For Jeremy Corbyn and his allies, there has been no far-left takeover of the Labour party or its governing National Executive Committee. It’s true that, this week, Corbyn supporters came to control the majority of the NEC, completing their command of the party apparatus. But they see this as getting rid of the last of the right-wingers and enabling — for the first time — the Labour party to dedicate itself to the interests of the working class. It’s not the triumph of a fringe, they say, but the expulsion of a fringe. The Corbynite agenda of government expansion, mass nationalisation of railways, utilities and more, can now be pursued.
Those still laughing at all that have not been paying attention. Mr Corbyn was quite correct, in his party conference speech, to say that his proposals are mainstream. When pollsters ask, they find clear majority support for the renationalisation of water, electricity and gas. Even among Tory voters, a majority support rail nationalisation. What about the privatisation of other services? A good case against that is being made by the collapse of Carillion, which ran everything from school canteens to the security at military bases. Its insolvency will soon be used as prima facie evidence of private sector incompetence.
Sir Keith Joseph, born 100 years ago this week, famously drew a distinction between the ‘centre ground’ of Westminster — the consensus among MPs — and the ‘middle ground’ that a party ought to share with the public. His words are often quoted by Tories to remind themselves that concern about European Union membership and immigration was quite widespread even if sneered at in London. But it is Labour that has learned Joseph’s lesson. Jeremy Corbyn’s argument is that his ideas, dismissed as fringe in Westminster, were not populist but popular. The last general election proved his point.
It’s hard for a political party to go from obscurity to power, as the Westminster voting system tends to protect incumbents. Momentum, a group that did not exist four years ago, has instead succeeded in taking over a party: the leadership and the membership. The NEC changes mean Momentum’s reverse takeover of the Labour party is now complete, and Labour MPs are now its hostages. MPs who complain about hard-left takeover will be told that this is not ‘entryism’ but simple democracy — which it is. Momentum found and inspired thousands to join the Labour party and call the shots. It deserves its victory.
In the general election, Corbyn increased his party’s share of the vote more than any other leader of any other postwar party. He is now entitled to remake the Labour party in his image, just as Tony Blair once did. Just where this leaves Labour moderates remains to be seen. Now that the Corbynites have control of the National Executive Committee, they can force all MPs to be re-selected by their local party members — rather different members, given the Corbynite influx. Their only hope is that Corbyn keeps them on the grounds that a purge would be a distraction and that he already has the terms of their intellectual surrender.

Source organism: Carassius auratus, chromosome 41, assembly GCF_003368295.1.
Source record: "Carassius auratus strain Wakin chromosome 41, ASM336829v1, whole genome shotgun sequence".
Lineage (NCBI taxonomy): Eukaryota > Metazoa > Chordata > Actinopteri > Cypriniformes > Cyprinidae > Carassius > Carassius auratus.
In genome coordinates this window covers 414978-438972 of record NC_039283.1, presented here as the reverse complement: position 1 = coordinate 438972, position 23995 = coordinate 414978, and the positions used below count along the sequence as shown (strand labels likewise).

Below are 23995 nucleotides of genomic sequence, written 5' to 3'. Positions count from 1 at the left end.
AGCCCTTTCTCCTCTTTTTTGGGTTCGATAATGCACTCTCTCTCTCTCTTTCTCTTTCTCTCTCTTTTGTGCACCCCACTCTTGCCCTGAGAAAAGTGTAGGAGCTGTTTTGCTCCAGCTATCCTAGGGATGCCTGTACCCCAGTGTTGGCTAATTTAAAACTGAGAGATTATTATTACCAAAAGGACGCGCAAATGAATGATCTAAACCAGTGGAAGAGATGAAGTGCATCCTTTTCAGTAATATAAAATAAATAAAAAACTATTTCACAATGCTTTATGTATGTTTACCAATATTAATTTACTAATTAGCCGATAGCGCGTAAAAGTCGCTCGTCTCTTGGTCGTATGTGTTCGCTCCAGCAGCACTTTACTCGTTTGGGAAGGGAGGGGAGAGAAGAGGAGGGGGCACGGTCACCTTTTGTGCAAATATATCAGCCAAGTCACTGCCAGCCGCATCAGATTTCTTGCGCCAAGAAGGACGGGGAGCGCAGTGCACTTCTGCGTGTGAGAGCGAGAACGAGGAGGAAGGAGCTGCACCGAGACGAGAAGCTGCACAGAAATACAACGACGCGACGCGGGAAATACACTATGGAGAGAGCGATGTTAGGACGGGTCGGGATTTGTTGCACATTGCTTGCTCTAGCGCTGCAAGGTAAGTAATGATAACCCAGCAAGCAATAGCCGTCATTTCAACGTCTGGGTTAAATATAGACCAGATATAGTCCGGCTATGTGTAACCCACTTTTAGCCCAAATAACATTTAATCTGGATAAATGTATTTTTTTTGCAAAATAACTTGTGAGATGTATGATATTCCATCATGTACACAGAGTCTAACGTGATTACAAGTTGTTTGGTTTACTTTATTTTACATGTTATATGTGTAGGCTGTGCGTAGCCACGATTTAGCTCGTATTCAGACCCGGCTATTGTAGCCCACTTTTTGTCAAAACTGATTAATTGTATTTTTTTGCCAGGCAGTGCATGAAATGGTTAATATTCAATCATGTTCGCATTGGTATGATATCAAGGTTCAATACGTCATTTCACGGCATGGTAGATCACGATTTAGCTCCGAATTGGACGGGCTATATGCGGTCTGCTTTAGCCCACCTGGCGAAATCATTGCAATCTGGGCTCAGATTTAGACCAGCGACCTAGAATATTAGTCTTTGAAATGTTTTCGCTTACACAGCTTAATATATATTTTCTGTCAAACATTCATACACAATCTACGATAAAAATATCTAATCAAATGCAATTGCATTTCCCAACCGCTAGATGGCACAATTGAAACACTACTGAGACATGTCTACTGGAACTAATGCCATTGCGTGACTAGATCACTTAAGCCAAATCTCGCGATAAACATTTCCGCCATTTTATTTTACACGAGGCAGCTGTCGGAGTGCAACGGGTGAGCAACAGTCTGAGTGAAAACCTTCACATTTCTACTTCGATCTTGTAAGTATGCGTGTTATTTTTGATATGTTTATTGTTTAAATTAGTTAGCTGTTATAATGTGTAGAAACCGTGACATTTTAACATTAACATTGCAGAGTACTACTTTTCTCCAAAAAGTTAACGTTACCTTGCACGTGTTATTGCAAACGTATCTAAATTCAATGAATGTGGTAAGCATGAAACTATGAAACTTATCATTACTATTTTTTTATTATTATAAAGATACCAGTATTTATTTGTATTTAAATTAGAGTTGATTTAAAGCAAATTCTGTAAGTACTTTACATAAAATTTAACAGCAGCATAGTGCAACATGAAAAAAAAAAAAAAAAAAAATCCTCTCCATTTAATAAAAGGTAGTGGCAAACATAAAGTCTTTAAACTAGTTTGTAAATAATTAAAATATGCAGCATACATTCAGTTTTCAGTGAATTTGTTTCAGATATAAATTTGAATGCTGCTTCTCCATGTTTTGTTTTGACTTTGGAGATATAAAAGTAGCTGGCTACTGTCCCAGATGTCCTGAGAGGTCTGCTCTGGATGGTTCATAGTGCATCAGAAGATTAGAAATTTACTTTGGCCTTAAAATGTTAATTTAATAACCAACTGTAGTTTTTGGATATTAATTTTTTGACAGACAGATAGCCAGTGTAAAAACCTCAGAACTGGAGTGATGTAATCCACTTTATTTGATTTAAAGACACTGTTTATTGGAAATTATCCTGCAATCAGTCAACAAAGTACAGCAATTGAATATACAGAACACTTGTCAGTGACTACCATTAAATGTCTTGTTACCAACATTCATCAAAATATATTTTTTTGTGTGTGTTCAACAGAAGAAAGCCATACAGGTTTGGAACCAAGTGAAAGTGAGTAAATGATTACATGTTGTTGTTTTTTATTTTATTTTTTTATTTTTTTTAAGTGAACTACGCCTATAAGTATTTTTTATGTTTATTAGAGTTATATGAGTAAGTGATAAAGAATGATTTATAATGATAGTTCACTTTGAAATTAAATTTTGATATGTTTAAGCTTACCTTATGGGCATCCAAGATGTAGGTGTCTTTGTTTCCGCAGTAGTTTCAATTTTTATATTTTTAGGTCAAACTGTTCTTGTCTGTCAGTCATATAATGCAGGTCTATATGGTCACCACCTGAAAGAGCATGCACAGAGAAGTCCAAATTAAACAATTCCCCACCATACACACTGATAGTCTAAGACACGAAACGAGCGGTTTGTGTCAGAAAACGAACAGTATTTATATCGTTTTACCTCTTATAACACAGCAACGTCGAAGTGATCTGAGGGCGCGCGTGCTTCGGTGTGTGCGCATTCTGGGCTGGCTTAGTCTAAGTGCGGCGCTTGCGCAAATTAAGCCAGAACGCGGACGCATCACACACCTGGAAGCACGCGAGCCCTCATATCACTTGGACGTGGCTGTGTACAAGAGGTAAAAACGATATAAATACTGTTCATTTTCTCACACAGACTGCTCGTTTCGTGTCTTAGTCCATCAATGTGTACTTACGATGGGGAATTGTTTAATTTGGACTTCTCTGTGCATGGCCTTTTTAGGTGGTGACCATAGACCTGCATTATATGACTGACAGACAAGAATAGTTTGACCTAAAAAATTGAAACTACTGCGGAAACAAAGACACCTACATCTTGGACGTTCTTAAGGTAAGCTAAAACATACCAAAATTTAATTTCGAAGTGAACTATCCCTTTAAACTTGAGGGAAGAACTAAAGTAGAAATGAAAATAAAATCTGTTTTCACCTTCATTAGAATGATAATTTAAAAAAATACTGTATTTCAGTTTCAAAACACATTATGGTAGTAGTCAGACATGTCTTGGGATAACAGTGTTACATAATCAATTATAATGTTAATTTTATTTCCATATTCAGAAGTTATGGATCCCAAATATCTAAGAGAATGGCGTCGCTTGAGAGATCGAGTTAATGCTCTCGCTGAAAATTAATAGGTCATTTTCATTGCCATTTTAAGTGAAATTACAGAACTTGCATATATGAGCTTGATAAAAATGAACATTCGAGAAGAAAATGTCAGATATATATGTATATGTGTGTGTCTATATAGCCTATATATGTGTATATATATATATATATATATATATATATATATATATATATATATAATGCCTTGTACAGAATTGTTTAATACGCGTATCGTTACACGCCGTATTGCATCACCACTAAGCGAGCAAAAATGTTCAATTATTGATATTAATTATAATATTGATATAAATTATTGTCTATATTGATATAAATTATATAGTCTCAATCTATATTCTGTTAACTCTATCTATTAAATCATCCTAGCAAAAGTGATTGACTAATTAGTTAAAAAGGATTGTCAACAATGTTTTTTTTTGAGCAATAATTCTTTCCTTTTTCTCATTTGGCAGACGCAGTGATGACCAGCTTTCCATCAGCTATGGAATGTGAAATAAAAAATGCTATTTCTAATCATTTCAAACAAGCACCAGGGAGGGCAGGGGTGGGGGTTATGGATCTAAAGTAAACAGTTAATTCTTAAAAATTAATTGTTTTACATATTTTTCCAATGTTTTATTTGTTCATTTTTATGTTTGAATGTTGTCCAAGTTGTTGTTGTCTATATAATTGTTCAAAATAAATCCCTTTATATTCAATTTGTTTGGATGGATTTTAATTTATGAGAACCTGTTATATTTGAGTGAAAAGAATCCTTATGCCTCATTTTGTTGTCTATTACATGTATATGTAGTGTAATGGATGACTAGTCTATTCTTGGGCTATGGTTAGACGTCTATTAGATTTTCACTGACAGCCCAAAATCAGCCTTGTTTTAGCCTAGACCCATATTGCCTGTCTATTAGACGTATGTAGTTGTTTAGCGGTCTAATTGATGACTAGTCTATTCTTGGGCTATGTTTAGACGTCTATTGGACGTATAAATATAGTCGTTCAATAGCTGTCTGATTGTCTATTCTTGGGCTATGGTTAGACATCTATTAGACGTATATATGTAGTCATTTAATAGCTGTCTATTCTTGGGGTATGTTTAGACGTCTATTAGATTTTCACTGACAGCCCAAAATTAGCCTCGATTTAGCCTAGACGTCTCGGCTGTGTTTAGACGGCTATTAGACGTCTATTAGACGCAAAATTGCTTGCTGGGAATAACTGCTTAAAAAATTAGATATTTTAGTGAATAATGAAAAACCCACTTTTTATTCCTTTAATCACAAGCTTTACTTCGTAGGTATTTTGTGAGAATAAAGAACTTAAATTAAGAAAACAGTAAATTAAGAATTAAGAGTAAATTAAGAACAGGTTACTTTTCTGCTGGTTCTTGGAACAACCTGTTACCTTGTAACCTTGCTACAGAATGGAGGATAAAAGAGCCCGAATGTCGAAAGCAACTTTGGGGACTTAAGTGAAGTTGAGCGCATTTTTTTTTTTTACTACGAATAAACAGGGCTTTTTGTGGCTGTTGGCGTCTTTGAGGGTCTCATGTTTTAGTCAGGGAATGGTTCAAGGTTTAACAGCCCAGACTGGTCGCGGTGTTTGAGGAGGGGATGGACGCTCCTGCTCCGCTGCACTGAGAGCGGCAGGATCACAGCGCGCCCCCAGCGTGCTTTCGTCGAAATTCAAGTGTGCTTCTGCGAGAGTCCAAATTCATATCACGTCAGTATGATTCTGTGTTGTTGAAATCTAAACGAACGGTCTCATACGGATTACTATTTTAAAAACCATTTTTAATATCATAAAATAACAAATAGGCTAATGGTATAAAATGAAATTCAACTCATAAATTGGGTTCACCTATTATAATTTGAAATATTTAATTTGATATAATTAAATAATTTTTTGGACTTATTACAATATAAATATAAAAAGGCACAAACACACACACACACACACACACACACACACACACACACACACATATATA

Of course, it’s not impossible that the Labour moderates will discover the backbone they’ve been missing since the start of all this debacle. Some might resign the whip for reasons of principle. Hugh Gaitskell once spoke about the need to ‘fight, fight and fight again’ for the party that you love — but it’s far from clear that anyone loved the post-Gordon Brown Labour party enough to fight for it. There has been serious talk about Labour moderates going elsewhere. Whether this evolves past talk remains to be seen.
At first, such talk delighted Conservatives. Now, it terrifies them — or ought to. For years, they have been dismissing Corbynism on the same logic as the Labour moderates: that it is the agenda of a bunch of obsessives with no national support. Blairites would argue that Britain is fundamentally a capitalist country — but this is untrue. It’s neither capitalist nor socialist, but a nation with plenty of support for both. Victory tends to go to the party that makes its case best.
This is why Carillion matters to the Tories. It collapsed because several of its projects became a lot more expensive. When a government project suddenly becomes unexpectedly costly or is extremely delayed — see HS2 or the Hinkley Point C nuclear generator — the taxpayer picks up the bill automatically. In the private sector, there is (or ought to be) no bailout. Failure is not just more likely; it is also more visible.
Under Corbyn, though, it would not be private contractors going bust, it would be the state itself. The bill for his renationalisations would never be covered by revenue, as he pretends. They would be a calamity, but the Conservatives seem reluctant to make that point. First, because they thought it was obvious. Now, because they don’t know how.
At first, Labour moderates saw Corbyn as a harmless crank. Now, they cannot find an answer to him. This is what happens when politicians forget how to make an argument and rally people to their cause. The Conservatives should take note.